Woman On Fire: Joanne Yeoh

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Joanne Yeoh is a world-renowned violinist from Malaysia.

 

Rosie On Fire spoke to her about her journey and found out how she went from a ballet dropout to a globally recognised violinist.

 


What do you do?

I wear three different hats. The first is my full-time job is an academician at a university (UPM). The second is a music examiner for Trinity College London, by which I get to travel around the world for free! The third hat is of course performing.

Performing on stage is definitely my favourite hat to wear; it’s always exciting and different. There’s always a sense of incredible energy and vibrancy.

Performing on stage is definitely my favourite hat to wear; it’s always exciting and different. There’s always a sense of incredible energy and vibrancy.

 

How did it all begin?

When I was young, I did ballet. A few years later, I told my mum that I didn’t enjoy it and I wanted to quit. I had to wear tight leotards, which I hated, and I had to practise a lot, but there was no space at home. So, I got scolded in class for not practising. I  begged my mum to allow me to quit. She said, “If you quit, you’ve got to pick up another instrument” and asked me, “Why don’t you give the violin a try?”. That was how it all started. If it weren’t for my very wise mum, I definitely wouldn’t be where I am today.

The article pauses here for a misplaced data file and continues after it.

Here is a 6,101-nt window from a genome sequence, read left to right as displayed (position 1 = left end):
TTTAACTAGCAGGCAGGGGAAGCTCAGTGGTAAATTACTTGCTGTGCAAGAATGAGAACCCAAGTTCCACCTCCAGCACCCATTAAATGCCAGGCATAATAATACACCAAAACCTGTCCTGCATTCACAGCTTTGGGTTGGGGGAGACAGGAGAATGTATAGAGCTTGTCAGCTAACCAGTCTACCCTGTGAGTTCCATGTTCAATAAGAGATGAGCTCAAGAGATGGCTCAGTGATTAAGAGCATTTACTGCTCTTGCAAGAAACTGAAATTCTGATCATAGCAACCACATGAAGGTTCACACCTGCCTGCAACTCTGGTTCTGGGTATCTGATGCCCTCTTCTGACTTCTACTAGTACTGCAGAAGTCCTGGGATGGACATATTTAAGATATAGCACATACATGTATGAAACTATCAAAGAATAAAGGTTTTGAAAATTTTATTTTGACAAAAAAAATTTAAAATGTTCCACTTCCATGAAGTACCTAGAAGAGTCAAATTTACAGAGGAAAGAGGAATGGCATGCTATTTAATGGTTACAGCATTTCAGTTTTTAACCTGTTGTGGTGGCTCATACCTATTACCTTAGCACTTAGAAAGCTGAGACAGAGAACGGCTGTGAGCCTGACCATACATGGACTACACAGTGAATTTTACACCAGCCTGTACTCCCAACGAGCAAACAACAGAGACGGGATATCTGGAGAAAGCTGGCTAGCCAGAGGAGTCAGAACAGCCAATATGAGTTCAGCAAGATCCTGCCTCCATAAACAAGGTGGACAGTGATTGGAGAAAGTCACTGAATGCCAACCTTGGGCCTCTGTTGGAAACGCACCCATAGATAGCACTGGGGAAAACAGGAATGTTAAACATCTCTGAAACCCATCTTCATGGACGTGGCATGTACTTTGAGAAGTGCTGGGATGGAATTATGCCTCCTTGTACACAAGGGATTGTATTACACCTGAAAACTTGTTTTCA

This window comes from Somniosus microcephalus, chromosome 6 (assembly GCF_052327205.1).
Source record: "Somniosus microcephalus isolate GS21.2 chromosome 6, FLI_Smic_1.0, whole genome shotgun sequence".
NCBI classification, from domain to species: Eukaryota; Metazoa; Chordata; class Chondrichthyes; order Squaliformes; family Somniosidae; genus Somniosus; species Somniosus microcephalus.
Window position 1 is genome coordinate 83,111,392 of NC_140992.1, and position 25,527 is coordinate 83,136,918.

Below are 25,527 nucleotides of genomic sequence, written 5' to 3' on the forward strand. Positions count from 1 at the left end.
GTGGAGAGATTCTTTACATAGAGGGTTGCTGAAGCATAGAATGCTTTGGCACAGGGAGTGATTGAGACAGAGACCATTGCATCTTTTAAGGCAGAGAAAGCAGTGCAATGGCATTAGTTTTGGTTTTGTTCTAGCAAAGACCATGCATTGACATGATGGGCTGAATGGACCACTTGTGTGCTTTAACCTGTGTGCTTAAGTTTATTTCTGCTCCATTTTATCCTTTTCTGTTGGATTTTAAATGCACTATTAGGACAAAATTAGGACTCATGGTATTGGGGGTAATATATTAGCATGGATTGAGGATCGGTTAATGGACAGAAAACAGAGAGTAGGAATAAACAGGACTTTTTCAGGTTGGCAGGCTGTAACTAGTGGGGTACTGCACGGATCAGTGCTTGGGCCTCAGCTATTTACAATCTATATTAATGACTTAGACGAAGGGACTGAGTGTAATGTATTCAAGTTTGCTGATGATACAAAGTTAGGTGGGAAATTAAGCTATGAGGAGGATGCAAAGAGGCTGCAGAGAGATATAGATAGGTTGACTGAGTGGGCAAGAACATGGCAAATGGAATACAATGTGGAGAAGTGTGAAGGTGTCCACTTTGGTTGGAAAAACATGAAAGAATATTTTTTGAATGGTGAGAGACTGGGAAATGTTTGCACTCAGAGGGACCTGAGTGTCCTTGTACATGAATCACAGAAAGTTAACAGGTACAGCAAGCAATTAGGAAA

Why is the violin so special to you?

When I decided to pursue my Master’s Degree, I made the decision to specialise in violin performance.  At that time, the decision was mainly driven by economic sense. There were so few violin teachers in Malaysia, so I knew I could definitely get some job offers.

I love the violin because it’s easily portable; you can bring it anywhere with you, and play it anytime. It is also a very flexible and versatile instrument, catering to different genres of music.

 

What has been your biggest accomplishment?

I was a fresh graduate in 2002, and I was asked by one of my friends in the industry if I would be interested in auditioning for Jacky Cheung’s (Hong Kong singer, songwriter and actor) tour around the world as a solo violinist. That was how it all started. I think that was the biggest stepping stone to where I am today. From that concert, David Tao (Taiwanese singer and songwriter) saw me and wanted me to play for him too in 2004. The producer who produced Jacky’s shows also recommended me for Alan Tam’s (Hong Kong singer and actor) concert in 2008.
 

What has been your biggest challenge?

The biggest challenge for myself and other musicians is not being able to break out from the mould of being ‘just another musician’. The music industry all over the world gives recognition and acknowledgement to singers, while musicians get sidelined, especially orchestral players such as myself. I was blessed. The timing was right, doors opened for me, and things started to move.

 

How did you break out from that?